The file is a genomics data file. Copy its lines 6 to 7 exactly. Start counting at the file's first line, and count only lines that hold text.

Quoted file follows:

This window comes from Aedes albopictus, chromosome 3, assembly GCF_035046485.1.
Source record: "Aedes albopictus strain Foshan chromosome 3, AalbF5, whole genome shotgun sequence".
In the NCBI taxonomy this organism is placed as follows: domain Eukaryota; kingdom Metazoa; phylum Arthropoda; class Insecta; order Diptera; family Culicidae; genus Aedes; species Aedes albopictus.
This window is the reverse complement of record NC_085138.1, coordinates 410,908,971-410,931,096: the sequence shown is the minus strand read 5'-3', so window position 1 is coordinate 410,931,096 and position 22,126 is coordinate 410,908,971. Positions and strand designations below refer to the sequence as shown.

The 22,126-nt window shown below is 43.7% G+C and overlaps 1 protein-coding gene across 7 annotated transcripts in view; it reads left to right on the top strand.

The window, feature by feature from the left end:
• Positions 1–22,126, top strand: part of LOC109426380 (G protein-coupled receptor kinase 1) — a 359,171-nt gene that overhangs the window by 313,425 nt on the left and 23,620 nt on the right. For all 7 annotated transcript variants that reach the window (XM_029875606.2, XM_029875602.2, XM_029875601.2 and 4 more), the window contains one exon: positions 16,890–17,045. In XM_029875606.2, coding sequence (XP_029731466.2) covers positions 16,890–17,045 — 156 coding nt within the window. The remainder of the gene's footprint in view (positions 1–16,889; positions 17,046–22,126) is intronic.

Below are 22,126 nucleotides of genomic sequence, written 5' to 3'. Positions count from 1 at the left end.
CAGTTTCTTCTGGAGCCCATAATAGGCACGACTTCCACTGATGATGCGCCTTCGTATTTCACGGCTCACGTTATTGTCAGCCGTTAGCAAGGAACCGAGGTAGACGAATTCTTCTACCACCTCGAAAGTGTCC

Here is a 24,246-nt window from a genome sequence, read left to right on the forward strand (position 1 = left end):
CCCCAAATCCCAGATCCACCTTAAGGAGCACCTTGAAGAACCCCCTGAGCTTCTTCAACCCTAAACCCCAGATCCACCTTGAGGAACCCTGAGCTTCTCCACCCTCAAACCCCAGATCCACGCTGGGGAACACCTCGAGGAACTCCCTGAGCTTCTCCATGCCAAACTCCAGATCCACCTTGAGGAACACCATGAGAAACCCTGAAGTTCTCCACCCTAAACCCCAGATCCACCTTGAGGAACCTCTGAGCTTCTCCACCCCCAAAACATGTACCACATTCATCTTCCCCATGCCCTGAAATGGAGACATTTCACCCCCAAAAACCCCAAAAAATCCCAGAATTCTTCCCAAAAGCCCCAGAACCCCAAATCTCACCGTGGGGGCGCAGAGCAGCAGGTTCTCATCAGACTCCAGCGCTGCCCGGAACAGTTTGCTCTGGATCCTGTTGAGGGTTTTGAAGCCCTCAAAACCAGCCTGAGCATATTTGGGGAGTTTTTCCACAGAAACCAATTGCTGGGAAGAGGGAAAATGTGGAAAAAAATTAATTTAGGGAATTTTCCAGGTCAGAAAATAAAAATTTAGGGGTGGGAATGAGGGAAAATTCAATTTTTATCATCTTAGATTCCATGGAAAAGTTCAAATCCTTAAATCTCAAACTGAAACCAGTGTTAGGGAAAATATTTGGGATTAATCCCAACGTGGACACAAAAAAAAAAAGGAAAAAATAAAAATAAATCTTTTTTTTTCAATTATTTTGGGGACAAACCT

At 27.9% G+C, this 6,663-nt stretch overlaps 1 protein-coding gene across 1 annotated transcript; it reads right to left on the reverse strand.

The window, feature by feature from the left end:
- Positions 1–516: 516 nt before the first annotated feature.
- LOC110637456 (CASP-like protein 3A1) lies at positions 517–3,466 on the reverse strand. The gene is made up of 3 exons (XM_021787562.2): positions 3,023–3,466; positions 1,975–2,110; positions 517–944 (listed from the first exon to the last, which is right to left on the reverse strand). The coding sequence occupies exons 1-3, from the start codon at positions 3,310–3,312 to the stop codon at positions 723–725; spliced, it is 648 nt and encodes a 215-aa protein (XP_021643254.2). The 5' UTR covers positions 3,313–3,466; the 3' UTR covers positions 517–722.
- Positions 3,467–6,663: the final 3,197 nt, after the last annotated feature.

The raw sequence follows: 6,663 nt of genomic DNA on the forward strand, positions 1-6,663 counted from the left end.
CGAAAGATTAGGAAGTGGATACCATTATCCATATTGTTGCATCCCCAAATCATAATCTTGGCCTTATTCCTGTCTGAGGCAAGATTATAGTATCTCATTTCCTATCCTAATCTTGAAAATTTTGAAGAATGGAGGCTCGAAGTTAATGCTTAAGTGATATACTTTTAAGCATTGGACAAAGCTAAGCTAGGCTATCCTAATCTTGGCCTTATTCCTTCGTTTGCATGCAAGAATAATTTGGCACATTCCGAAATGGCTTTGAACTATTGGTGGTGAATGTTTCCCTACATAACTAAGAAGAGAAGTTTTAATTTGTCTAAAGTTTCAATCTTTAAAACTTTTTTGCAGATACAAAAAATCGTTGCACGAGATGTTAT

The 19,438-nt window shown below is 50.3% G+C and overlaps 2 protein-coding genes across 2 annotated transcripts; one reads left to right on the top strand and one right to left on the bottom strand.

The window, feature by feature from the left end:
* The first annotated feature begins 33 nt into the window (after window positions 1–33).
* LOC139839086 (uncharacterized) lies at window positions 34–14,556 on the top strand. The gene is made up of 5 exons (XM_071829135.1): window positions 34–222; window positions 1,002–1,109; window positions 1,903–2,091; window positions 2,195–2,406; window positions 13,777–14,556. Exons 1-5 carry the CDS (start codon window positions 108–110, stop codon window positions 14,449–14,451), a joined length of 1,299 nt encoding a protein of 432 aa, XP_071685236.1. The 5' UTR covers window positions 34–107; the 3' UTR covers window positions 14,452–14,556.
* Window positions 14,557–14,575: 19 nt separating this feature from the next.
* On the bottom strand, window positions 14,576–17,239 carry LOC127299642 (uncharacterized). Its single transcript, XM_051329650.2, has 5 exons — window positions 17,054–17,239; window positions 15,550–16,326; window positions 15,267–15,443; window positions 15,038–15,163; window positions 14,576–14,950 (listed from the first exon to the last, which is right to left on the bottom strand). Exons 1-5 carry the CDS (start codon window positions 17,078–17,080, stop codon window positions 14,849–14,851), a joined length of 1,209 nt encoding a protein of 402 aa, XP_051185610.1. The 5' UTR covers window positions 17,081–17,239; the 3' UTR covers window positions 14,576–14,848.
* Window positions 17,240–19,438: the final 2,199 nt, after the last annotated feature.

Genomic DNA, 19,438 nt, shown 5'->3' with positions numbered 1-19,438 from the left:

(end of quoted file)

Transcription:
The window, feature by feature from the left end:
• Positions 1–22,126, top strand: part of LOC109426380 (G protein-coupled receptor kinase 1) — a 359,171-nt gene that overhangs the window by 313,425 nt on the left and 23,620 nt on the right. For all 7 annotated transcript variants that reach the window (XM_029875606.2, XM_029875602.2, XM_029875601.2 and 4 more), the window contains one exon: positions 16,890–17,045. In XM_029875606.2, coding sequence (XP_029731466.2) covers positions 16,890–17,045 — 156 coding nt within the window. The remainder of the gene's footprint in view (positions 1–16,889; positions 17,046–22,126) is intronic.